King Midget

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King Midget (Model III)
ManufacturerMidget Motors Corporation
Production1946–1970
Classmicrocar
Body style2-door convertible
Engine1-cylinder air-cooled
Transmission2-speed automatic
 
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King Midget (Model III)
ManufacturerMidget Motors Corporation
Production1946–1970
Classmicrocar
Body style2-door convertible
Engine1-cylinder air-cooled
Transmission2-speed automatic

King Midget was a kit car produced between 1946 and 1970 by the Midget Motors Corporation. Claud Dry and Dale Orcutt first sold the King Midget as part of their Midget Motors Supply operations in Athens, Ohio. By 1948, they began to use the name Midget Motors Manufacturing Co., too. In about 1956, Dry and Orcutt changed the name of their company to Midget Motors Corporation.

The King Midget was a very small car and it used a one-speed[1] automatic transmission of their own design. It drove only one rear wheel, eliminating the need for a differential. Dry and Orcutt designed the Midget while working as Civil Air Patrol pilots during World War II. The car used many aircraft techniques to reduce weight.

The first generation was offered only as a kit, with a US$270 instruction manual, chassis, axles, steering assembly, springs, plus dimensioned patterns for the sheet metal.[2] It would accept any one-cylinder engine.[2] Through 1951, the Model 1 was also available in assembled form, powered by a 6 hp (4.5 kW) Wisconsin engine.

In 1951, the Model 2 was developed. It was a two-passenger convertible offered either fully assembled or as a kit, powered by a 23 cu in (0.4 L)[2] 7.5 hp (5.6 kW) sidevalve[2] Wisconsin AENL engine. With a 72 in (1,800 mm) wheelbase (8 in (200 mm) less than a Crosley 4CC),[3] it measured only 102 in (260 cm) overall. The Model 2 was still a very basic car; it had no speedometer or reverse, but it was light, strong, and available for just $500. In 1955, a custom model of the Model 2 was introduced. It lasted through 1957, with the price remaining under $550.[2] By contrast, a four-passenger 1952 Crosley CD sedan could be had, fully assembled, for US$943, and a wagon as low as US$1002.[4]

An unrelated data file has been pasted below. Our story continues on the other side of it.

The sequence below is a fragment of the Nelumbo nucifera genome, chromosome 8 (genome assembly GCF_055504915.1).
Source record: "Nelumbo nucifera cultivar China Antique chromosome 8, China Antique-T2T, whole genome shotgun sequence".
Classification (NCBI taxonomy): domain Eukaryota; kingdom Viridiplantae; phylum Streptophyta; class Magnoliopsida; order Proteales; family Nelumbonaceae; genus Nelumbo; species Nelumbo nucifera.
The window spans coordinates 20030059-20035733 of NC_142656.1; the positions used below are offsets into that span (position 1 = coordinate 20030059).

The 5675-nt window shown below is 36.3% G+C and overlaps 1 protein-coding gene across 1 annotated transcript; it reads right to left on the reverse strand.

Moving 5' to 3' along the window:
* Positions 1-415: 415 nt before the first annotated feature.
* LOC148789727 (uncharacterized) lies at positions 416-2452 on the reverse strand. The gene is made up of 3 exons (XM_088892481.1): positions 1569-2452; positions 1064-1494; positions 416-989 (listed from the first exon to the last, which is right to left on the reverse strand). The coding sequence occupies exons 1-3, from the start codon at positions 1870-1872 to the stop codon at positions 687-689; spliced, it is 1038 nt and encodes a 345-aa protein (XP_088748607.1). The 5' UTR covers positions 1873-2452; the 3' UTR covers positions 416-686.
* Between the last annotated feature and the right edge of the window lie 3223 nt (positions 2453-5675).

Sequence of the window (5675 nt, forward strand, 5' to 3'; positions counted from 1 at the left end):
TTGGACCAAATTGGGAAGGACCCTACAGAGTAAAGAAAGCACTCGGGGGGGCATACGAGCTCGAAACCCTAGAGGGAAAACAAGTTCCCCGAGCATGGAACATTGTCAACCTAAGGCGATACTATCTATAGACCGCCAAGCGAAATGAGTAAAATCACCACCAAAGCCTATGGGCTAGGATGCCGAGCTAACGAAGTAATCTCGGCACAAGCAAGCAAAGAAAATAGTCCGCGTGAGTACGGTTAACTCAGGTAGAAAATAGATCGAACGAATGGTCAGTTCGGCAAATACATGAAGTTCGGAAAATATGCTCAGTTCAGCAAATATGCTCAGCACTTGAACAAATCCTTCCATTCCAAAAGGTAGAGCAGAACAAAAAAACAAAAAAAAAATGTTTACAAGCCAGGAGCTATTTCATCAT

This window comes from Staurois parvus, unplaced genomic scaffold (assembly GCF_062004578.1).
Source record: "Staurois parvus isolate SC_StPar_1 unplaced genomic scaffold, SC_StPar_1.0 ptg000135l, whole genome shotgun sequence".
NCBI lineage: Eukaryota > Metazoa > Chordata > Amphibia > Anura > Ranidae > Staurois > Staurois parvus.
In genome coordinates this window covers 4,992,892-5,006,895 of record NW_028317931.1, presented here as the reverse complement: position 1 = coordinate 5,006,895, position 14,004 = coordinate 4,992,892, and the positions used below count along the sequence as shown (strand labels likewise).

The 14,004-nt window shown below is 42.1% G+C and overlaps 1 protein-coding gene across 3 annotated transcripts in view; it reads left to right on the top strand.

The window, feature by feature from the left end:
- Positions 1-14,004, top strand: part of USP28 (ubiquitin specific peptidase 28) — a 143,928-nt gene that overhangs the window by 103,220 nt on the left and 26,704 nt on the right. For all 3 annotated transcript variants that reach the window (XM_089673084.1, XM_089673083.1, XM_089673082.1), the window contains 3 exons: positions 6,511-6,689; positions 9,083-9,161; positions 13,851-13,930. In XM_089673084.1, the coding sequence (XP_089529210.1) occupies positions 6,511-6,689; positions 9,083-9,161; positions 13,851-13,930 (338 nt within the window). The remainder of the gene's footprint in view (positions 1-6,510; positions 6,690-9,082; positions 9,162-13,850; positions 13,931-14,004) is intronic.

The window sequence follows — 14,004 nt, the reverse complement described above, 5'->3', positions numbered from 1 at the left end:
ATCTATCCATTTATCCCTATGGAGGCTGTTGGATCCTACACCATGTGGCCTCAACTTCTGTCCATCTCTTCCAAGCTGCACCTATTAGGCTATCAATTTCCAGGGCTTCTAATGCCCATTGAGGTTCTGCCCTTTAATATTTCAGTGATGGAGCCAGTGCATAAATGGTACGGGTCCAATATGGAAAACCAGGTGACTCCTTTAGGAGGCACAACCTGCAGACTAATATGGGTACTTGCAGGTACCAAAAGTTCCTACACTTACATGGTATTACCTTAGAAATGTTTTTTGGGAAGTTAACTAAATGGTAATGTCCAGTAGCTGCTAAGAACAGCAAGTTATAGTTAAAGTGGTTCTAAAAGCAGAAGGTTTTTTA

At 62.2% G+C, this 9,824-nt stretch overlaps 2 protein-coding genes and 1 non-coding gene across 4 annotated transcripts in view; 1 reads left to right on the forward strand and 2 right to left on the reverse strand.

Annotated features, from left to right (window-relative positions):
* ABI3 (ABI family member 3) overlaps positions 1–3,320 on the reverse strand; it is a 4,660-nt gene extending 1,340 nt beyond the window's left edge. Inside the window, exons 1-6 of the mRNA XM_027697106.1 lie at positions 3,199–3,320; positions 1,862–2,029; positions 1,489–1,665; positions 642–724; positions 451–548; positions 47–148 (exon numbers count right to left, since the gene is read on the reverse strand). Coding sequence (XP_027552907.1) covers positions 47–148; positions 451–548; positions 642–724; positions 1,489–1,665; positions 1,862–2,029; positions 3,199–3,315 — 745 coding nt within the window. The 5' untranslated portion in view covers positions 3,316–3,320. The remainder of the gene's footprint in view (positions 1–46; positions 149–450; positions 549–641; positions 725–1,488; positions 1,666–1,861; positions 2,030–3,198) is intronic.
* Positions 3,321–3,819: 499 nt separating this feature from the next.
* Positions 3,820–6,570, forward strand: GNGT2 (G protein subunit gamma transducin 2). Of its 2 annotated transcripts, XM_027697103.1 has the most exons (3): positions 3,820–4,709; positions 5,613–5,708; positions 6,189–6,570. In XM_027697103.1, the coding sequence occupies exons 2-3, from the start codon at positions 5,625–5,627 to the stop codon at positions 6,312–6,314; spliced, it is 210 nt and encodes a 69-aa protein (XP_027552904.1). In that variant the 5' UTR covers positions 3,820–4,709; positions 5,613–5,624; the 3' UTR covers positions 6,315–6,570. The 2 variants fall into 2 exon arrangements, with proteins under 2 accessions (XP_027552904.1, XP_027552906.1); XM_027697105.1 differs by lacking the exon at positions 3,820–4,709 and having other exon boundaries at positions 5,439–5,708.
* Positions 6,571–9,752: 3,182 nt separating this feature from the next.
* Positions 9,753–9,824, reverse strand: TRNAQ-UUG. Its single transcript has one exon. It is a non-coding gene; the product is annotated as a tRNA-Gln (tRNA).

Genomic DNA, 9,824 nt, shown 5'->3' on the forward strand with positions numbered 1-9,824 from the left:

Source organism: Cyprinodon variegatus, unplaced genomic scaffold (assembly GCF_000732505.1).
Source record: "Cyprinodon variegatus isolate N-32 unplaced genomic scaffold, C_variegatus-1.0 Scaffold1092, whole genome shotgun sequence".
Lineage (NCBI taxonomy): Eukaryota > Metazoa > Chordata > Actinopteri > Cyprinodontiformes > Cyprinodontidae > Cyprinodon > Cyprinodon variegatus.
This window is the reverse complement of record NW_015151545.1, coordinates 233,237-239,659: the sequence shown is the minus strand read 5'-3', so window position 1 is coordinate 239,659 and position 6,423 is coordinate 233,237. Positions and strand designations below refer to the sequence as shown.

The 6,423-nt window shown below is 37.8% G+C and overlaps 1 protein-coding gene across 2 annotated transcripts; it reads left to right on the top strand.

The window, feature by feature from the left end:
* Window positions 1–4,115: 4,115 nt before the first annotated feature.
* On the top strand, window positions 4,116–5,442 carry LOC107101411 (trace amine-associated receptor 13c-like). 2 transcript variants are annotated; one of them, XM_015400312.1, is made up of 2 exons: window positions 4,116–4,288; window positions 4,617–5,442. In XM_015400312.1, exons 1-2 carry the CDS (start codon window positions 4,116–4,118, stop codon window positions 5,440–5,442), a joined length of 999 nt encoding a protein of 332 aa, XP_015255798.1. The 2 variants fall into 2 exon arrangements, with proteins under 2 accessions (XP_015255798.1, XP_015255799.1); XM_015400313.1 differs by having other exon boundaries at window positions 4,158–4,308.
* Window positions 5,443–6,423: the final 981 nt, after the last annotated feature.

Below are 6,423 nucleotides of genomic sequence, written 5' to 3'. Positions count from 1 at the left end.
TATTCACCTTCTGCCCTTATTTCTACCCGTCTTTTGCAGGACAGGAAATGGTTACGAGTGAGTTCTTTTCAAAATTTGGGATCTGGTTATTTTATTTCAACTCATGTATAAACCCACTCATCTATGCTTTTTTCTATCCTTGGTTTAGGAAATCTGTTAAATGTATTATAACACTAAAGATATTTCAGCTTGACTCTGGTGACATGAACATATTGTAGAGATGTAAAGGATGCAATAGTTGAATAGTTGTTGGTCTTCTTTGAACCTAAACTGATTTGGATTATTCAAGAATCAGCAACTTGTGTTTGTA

In the 1950s, Midget Motors developed the Junior and Trainer. Both were without a body or even a design for one. It was up to the owner to design and build. The Junior was powered by a 2.5 hp (1.9 kW) Briggs & Stratton engine, while the Trainer used a 3 hp (2.2 kW) Briggs and Stratton. Both had an automatic clutch with a geared, reverse transmission in the drive train. They were discontinued in the early 1960s.

In 1957, the Model 3 was introduced. On a new, 76.5 in (1,940 mm) wheelbase,[2] and now measuring 117 in (300 cm) overall, it was still smaller than a Crosley.[5] It now had four-wheel hydraulic brakes and was powered by a 9.2 hp (6.9 kW) engine. The 1958 price approached US$900.[2] (The much bigger Rambler American started at US$1775.)[6] Midget production lasted through the 1960s, and eventually almost 5,000 were built.[7]

Midget Motors fell on hard times in the late 1960s. Sales dropped off so much that the company had difficulty paying taxes. By 1969, the company was forced into bankruptcy. Production manager Vernon Eads bought the remains of Midget Motors under the name Barthman Corporation. He drew up plans for a new model, the Commuter, a one-piece fiberglass car that resembled a dune buggy, but a fire at his newly-built Florida plant destroyed the only body mold. The 1970 run comprised only 15 cars, including the only three Commuters ever built. The costs of rebuilding after the fire, combined with new safety and emissions standards, were more than Eads could bear, and he closed the company in 1970.[8]

Notes

  1. ^ Flory, J. "Kelly", Jr. American Cars 1946-1959 (Jefferson, NC: McFarland & Coy, 2008), p.1011.
  2. ^ a b c d e f g Flory, p.1011.
  3. ^ Flory, p.86.
  4. ^ Flory, p.412.
  5. ^ Flory, p.411.
  6. ^ Flory, p.930.
  7. ^ Flory, p.1012.
  8. ^ by the Auto Editors of Consumer Guide (2007-09-04). "HowStuffWorks article on King Midget". Auto.howstuffworks.com. http://auto.howstuffworks.com/1946-1970-king-midget.htm. Retrieved 2011-11-05. 

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